The kids also had the opportunity to think about what they need to do to be safe in their homes (one message was cleaning up the clutter - hopefully it works!!) and to learn a little more about the warning signs of a gas leak.

And that's where the smelly sticker comes in. Mercaptan is a chemical added to natural gas, which is actually odorless, so people will notice a leak before a situation becomes dangerous. The scratch and sniff sticker your child brought home gives you all a great example of what a natural gas leak would smell like. You can thank us at conferences for all the stinky smells you had to do tonight! ;)

If you would like to learn more about the National Energy Foundation, you can visit their website by clicking here, and you can learning more about today's program by clicking here. UGI also has a fun web based activity where kids can visit and learn more about energy safety. Check out Energyville and see how well you do conserving energy!

Thanks to UGI and the National Energy Foundation for presenting this program, and a special thank you goes to Mrs. Kimmel for organizing the presentation for the Bear Creek 4th grade classes!

Exploring the World

During the last week, we have started our map skills unit in Social Studies. The big question we're trying to answer is, "How are maps, globes, and GPS units important to people?" and the focus of our study is talking about how we find or locate places in the world.

Last year your child should have learned or been introduced to the continents and oceans in third grade. This year we'll specifically be talking about how to describe where those places are in the world, and right now we're on the basics.

Every map, globe or GPS uses a grid system, the lines of latitude and longitude, to identify each place on Earth. To understand this grid system, the kids need to understand where the Equator (0 degrees latitude) and the Prime Meridian (0 degrees longitude) are found on Earth and that they create the four different hemispheres. That is what we have been working the last 3 or 4 days. Tomorrow we will be having a "ticket out the door" to see how well your child is understanding these concepts. If I'm still noticing some areas of need, I will send home a note for you to practice those skills at home while we are reviewing and building upon them here at school.

Here's what you can do to help! Take some time to look at the map below. Ask your kids to show you the following things (you can click on the map to make it larger):

  1.  the line that is the Equator and the line that is the Prime Meridian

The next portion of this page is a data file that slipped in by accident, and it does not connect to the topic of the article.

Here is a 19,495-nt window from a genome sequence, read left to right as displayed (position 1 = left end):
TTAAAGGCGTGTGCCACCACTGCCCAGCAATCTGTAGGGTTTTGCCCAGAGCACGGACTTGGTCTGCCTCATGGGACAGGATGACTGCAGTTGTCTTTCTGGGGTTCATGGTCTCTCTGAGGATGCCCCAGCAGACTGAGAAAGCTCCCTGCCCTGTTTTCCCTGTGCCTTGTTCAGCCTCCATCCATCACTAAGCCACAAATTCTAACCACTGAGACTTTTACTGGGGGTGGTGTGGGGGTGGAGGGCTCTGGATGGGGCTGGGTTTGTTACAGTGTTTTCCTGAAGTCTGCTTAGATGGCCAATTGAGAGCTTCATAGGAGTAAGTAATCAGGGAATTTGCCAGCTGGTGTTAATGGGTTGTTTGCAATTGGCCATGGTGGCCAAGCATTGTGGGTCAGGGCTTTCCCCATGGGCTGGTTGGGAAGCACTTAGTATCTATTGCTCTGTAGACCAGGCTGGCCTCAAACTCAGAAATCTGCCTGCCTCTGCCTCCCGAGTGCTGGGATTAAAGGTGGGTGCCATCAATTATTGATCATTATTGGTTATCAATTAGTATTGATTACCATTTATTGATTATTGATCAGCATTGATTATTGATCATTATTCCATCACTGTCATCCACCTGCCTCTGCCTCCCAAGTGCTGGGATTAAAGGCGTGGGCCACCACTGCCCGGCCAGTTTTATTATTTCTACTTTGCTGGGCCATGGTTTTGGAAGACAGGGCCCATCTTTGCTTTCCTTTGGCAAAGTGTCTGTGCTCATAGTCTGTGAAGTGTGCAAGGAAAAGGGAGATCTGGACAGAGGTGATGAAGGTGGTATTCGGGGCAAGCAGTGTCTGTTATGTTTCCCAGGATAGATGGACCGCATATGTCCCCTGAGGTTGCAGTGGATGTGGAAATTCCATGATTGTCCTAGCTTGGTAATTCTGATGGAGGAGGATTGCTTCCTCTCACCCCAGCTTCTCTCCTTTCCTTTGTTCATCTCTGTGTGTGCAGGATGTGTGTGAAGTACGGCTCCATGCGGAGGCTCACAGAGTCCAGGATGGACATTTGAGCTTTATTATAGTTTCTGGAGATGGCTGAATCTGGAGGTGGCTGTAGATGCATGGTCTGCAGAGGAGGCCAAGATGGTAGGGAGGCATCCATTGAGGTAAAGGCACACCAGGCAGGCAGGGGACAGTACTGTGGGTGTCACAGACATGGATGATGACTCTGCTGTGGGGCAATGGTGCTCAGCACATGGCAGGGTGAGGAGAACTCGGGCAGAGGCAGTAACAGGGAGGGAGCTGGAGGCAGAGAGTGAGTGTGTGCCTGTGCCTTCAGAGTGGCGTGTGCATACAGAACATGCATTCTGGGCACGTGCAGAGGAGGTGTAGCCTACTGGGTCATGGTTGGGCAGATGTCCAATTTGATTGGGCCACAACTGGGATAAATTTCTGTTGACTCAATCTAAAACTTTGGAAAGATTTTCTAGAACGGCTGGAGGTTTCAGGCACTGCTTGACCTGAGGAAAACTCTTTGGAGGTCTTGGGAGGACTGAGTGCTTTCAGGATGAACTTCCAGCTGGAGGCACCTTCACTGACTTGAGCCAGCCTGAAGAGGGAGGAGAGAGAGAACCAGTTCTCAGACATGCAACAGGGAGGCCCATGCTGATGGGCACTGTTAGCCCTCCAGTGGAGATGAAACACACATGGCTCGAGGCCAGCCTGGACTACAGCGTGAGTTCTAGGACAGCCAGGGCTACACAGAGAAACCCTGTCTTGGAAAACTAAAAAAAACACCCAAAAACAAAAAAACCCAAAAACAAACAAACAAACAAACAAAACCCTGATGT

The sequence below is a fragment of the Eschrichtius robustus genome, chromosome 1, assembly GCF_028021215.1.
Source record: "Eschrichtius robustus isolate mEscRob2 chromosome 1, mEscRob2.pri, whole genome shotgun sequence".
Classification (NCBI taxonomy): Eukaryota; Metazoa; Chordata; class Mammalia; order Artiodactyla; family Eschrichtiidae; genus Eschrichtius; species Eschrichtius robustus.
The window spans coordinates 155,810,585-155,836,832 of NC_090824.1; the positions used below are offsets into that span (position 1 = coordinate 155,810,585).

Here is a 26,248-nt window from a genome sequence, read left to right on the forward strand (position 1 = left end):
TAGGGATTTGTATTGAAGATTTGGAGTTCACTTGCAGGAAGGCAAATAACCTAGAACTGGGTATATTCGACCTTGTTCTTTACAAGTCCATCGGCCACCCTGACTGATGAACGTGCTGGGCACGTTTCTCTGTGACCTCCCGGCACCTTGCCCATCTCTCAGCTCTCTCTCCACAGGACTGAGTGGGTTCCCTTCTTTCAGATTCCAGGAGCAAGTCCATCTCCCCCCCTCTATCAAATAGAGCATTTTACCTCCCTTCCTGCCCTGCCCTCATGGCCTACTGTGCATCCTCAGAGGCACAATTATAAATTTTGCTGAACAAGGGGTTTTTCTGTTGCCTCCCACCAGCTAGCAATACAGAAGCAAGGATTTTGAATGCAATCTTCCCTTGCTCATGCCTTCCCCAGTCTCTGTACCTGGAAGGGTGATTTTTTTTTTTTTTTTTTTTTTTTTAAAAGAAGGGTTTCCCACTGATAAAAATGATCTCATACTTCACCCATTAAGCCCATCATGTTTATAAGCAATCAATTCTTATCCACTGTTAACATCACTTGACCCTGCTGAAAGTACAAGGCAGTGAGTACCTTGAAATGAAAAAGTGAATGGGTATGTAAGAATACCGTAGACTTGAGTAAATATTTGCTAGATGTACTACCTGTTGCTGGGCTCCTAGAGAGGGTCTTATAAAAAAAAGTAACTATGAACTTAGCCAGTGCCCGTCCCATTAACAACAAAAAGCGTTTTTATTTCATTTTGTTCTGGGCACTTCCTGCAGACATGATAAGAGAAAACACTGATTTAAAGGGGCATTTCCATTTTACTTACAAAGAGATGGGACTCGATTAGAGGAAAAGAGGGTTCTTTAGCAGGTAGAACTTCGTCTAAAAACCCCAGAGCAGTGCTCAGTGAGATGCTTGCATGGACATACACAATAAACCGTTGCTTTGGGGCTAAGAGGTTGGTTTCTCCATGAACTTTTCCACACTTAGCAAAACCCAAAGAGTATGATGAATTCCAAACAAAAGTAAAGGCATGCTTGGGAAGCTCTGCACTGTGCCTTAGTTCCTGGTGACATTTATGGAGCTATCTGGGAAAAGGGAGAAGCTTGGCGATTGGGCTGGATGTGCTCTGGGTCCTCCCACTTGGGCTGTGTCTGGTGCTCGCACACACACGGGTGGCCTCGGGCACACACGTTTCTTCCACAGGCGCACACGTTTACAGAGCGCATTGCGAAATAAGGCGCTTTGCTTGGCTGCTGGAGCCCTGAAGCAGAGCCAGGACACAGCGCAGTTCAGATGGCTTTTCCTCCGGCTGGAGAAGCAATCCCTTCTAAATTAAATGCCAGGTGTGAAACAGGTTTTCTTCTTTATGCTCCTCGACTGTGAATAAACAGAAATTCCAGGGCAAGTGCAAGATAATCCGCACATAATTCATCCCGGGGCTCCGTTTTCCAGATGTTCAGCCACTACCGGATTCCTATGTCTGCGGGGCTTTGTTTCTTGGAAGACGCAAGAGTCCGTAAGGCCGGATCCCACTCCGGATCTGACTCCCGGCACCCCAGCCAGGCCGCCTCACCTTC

2. the names and locations of the 4 hemispheres
  3. the location of North America, the Atlantic Ocean and the Pacific Ocean (some students are responsible for all 7 continents and 5 oceans - they know who they are!)
  4. Where the hemisphere overlap (for example, which part of the grid is the northern AND eastern hemisphere) or you can point to a continent and ask your child to tell you which hemispheres that continent is located in. Did you know Africa is the only continent in all four hemispheres?
photo credit - enchantedlearning.com (http://www.enchantedlearning.com/geography/world/cylatlongoutlinemap/)

This is not a huge quiz, test or assessment, and you should not spend time trying to get your child to memorize all of these things tonight. We will constantly be reviewing and adding on these skills so I wanted to give you an update of where we were with our Social Studies unit and give you a fun little activity to do with the kids.

Sunday, September 23, 2012


Each day 4th graders participate in BEAR time. This half hour block prior to lunch is a chunk of time when the students participate in a variety of different clinics. Some students participate in clinics specifically tailored to meeting their reading needs in the areas of accuracy (decoding), fluency and comprehension. Other students participate in math, word study and reading comprehension clinics to review skills that have been taught and preview upcoming skills. These clinics take place every cycle Day 1 - Day 5 from 12:10 - 12:40.

On Day 6 the fourth graders get a brain break and get to participate in Free BEAR! Each teacher or group of teachers provides different activities in which the students can participate. The students, if they have completed all of their homework and classwork and have followed the Code of Conduct throughout the cycle, are able to choose the activity they would like to attend. Our current Free BEAR activities are:

  • group games in the gym
  • foreign language club
  • nature walk
  • arts & crafts
  • reading, drawing and computers
  • computers
  • Chess & strategy games
  • board games
  • team challenge
In team challenge groups of students work together to solve a problem. This week's problem? Move a ball down our entire fourth grade hallway. The catch? The students could not touch the ball with their hands, the ball could not touch the floor, and the tools that the students were given could not touch each other. It took the group several tries, but eventually by using team work, problem solving and some creative thinking, they made it to the doors at the end of the hall! We started working on moving two balls down the hallways but ran out of time before we were successful. The group is excited to come back next week and wants to add to the challenge by seeing if they can go all the way down the hall and come back! Please check out the slideshow below to see the kids working together to Pass the Ball!

Tuesday, September 18, 2012

The Scientific Method - Rap Style

Over the last few weeks we have been learning about the scientific method by actually putting it into action! We've done several different experiments and talked about each step as we completed them.

Know that we have some background knowledge about using the scientific method, we started to talk more about what each step actually means. To help us learn and remember the different parts we learned a scientific method rap.

You can play the rap and view the words by visiting this link!